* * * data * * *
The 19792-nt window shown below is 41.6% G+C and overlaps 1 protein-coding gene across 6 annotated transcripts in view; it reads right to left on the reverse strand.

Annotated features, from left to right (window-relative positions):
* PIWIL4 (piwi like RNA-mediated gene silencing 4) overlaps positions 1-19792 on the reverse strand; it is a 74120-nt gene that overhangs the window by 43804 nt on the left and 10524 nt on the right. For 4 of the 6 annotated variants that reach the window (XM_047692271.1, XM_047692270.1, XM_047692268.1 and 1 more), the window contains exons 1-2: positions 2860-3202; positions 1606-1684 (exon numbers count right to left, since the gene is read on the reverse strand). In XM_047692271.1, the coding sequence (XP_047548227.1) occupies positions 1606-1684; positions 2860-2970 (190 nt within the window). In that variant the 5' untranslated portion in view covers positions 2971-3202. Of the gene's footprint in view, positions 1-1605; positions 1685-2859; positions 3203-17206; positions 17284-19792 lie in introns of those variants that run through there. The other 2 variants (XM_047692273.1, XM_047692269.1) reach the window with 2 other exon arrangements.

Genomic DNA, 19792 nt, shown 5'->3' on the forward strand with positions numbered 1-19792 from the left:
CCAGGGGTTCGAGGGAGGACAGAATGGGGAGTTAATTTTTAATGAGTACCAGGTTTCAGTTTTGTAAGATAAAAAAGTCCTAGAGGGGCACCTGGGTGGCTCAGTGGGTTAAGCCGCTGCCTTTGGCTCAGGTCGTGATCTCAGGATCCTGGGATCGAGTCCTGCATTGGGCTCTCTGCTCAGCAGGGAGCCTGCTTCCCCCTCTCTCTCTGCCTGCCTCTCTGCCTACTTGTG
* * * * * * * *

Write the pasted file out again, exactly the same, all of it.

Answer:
The 19792-nt window shown below is 41.6% G+C and overlaps 1 protein-coding gene across 6 annotated transcripts in view; it reads right to left on the reverse strand.

Annotated features, from left to right (window-relative positions):
* PIWIL4 (piwi like RNA-mediated gene silencing 4) overlaps positions 1-19792 on the reverse strand; it is a 74120-nt gene that overhangs the window by 43804 nt on the left and 10524 nt on the right. For 4 of the 6 annotated variants that reach the window (XM_047692271.1, XM_047692270.1, XM_047692268.1 and 1 more), the window contains exons 1-2: positions 2860-3202; positions 1606-1684 (exon numbers count right to left, since the gene is read on the reverse strand). In XM_047692271.1, the coding sequence (XP_047548227.1) occupies positions 1606-1684; positions 2860-2970 (190 nt within the window). In that variant the 5' untranslated portion in view covers positions 2971-3202. Of the gene's footprint in view, positions 1-1605; positions 1685-2859; positions 3203-17206; positions 17284-19792 lie in introns of those variants that run through there. The other 2 variants (XM_047692273.1, XM_047692269.1) reach the window with 2 other exon arrangements.

Genomic DNA, 19792 nt, shown 5'->3' on the forward strand with positions numbered 1-19792 from the left:
CCAGGGGTTCGAGGGAGGACAGAATGGGGAGTTAATTTTTAATGAGTACCAGGTTTCAGTTTTGTAAGATAAAAAAGTCCTAGAGGGGCACCTGGGTGGCTCAGTGGGTTAAGCCGCTGCCTTTGGCTCAGGTCGTGATCTCAGGATCCTGGGATCGAGTCCTGCATTGGGCTCTCTGCTCAGCAGGGAGCCTGCTTCCCCCTCTCTCTCTGCCTGCCTCTCTGCCTACTTGTG